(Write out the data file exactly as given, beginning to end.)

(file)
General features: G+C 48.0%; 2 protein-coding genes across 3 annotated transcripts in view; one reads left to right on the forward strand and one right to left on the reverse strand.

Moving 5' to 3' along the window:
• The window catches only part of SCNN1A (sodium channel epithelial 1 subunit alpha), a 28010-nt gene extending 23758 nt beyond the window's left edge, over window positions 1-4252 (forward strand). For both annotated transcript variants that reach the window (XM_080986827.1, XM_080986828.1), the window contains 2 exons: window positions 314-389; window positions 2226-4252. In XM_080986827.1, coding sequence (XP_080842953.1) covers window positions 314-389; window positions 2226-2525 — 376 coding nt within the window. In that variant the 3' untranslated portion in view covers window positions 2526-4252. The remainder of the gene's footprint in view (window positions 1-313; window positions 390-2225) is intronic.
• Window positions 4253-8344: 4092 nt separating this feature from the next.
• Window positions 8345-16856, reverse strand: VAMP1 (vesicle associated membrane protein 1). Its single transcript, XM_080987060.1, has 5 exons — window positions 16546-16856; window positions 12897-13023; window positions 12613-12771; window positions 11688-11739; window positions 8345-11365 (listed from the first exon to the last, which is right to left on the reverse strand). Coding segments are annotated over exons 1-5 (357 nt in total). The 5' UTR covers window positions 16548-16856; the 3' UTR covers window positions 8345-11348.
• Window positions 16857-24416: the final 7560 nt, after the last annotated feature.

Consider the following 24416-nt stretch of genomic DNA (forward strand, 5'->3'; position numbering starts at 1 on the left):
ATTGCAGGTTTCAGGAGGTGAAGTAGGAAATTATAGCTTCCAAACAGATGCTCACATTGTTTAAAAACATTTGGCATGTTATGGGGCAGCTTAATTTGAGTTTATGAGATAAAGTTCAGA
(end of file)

General features: G+C 48.0%; 2 protein-coding genes across 3 annotated transcripts in view; one reads left to right on the forward strand and one right to left on the reverse strand.

Moving 5' to 3' along the window:
• The window catches only part of SCNN1A (sodium channel epithelial 1 subunit alpha), a 28010-nt gene extending 23758 nt beyond the window's left edge, over window positions 1-4252 (forward strand). For both annotated transcript variants that reach the window (XM_080986827.1, XM_080986828.1), the window contains 2 exons: window positions 314-389; window positions 2226-4252. In XM_080986827.1, coding sequence (XP_080842953.1) covers window positions 314-389; window positions 2226-2525 — 376 coding nt within the window. In that variant the 3' untranslated portion in view covers window positions 2526-4252. The remainder of the gene's footprint in view (window positions 1-313; window positions 390-2225) is intronic.
• Window positions 4253-8344: 4092 nt separating this feature from the next.
• Window positions 8345-16856, reverse strand: VAMP1 (vesicle associated membrane protein 1). Its single transcript, XM_080987060.1, has 5 exons — window positions 16546-16856; window positions 12897-13023; window positions 12613-12771; window positions 11688-11739; window positions 8345-11365 (listed from the first exon to the last, which is right to left on the reverse strand). Coding segments are annotated over exons 1-5 (357 nt in total). The 5' UTR covers window positions 16548-16856; the 3' UTR covers window positions 8345-11348.
• Window positions 16857-24416: the final 7560 nt, after the last annotated feature.

Consider the following 24416-nt stretch of genomic DNA (forward strand, 5'->3'; position numbering starts at 1 on the left):
ATTGCAGGTTTCAGGAGGTGAAGTAGGAAATTATAGCTTCCAAACAGATGCTCACATTGTTTAAAAACATTTGGCATGTTATGGGGCAGCTTAATTTGAGTTTATGAGATAAAGTTCAGA